Married cancer patients live longer than those who are divorced, separated or never married, new research suggests.
The findings have been blamed on the damage done to the body’s immune system by the stress caused by marital breakdown.
Dr Gwen Sprehn, of Indiana University School of Medicine in Indianapolis, drew the results from the records of 3.79 million patients diagnosed with cancer between 1973 and 2004.
She found that married cancer patients had the highest survival rates, with 63.3 per cent still alive five years after diagnosis and 57.5 per cent still alive after ten years.
Patients who were separated had the worst survival rates, with 45.4 per cent still alive after five years and 36.8 per cent still alive after ten.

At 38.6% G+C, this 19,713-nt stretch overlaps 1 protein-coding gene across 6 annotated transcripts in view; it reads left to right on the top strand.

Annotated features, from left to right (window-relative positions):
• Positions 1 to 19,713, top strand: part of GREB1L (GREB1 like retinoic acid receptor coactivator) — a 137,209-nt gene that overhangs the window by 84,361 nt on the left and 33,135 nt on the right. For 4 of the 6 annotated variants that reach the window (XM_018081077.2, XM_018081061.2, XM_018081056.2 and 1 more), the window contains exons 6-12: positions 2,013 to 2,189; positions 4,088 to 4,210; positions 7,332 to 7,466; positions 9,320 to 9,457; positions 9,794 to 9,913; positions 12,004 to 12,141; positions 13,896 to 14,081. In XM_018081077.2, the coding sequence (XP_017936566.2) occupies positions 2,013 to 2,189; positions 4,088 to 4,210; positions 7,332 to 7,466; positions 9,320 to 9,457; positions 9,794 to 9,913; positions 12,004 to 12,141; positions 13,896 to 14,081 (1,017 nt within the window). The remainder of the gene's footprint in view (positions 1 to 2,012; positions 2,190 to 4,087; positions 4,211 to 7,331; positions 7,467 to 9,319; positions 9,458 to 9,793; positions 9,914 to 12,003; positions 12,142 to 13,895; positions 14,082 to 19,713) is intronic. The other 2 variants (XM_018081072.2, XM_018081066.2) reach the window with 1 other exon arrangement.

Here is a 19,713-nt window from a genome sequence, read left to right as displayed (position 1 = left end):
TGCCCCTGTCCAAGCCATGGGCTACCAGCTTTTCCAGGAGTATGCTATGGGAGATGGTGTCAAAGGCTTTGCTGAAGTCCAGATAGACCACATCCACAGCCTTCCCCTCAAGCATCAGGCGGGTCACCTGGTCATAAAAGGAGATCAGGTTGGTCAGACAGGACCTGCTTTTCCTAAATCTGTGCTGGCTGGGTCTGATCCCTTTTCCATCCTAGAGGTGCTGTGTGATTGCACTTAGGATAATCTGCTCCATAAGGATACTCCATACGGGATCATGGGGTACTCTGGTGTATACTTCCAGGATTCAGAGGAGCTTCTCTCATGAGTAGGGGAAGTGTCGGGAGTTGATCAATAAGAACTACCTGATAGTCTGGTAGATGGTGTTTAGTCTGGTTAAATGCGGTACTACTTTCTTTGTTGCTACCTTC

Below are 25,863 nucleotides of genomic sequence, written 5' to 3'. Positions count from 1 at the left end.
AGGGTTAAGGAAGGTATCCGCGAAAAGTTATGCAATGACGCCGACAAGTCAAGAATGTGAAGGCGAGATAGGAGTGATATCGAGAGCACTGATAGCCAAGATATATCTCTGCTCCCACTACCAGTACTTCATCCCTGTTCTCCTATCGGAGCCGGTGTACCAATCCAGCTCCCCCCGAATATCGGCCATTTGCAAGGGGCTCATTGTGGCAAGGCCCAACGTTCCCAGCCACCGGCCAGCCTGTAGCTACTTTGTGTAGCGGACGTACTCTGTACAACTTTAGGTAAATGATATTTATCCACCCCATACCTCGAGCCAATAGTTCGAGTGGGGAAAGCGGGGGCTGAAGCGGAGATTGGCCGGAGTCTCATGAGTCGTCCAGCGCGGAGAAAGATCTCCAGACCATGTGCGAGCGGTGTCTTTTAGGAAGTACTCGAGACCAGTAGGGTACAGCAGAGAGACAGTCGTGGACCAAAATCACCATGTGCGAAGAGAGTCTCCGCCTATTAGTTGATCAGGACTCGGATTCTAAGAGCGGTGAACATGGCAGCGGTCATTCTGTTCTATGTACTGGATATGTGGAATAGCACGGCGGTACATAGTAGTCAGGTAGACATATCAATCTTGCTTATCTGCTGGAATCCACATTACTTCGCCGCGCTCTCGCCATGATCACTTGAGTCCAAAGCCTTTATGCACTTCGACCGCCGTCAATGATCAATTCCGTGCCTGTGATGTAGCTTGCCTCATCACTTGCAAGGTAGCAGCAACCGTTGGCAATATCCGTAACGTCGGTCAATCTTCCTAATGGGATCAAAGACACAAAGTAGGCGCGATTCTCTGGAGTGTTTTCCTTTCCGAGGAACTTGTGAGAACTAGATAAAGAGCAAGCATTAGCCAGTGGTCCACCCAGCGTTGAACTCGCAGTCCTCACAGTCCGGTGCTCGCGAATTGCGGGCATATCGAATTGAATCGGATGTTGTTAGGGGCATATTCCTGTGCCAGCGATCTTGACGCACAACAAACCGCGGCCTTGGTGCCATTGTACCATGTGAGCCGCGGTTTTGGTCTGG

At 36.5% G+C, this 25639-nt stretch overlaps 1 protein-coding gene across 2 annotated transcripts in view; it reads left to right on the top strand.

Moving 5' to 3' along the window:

Widowed patients had the next worst survival rates, followed by those who were divorced and then those who had never married.
Dr Sprehn, whose findings were published in the journal Cancer, said: “Patients who are going through separation at the time of diagnosis may be a particularly vulnerable population for whom intervention could be prioritised.
“Identification of relationship-related stress at time of diagnosis could lead to early interventions which might favourably impact survival.”
Last month another American study concluded that the stress caused by divorce could lead to long-term health problems including cancer and heart disease.
“Some health situations, like depression, seem to respond both quickly and strongly to changes in current conditions,” said Professor Linda Waite, who helped conduct the study.
“In contrast, conditions such as diabetes and heart disease develop slowly over a substantial period and show the impact of past experiences, which is why health is undermined by divorce or widowhood, even when a person remarries.”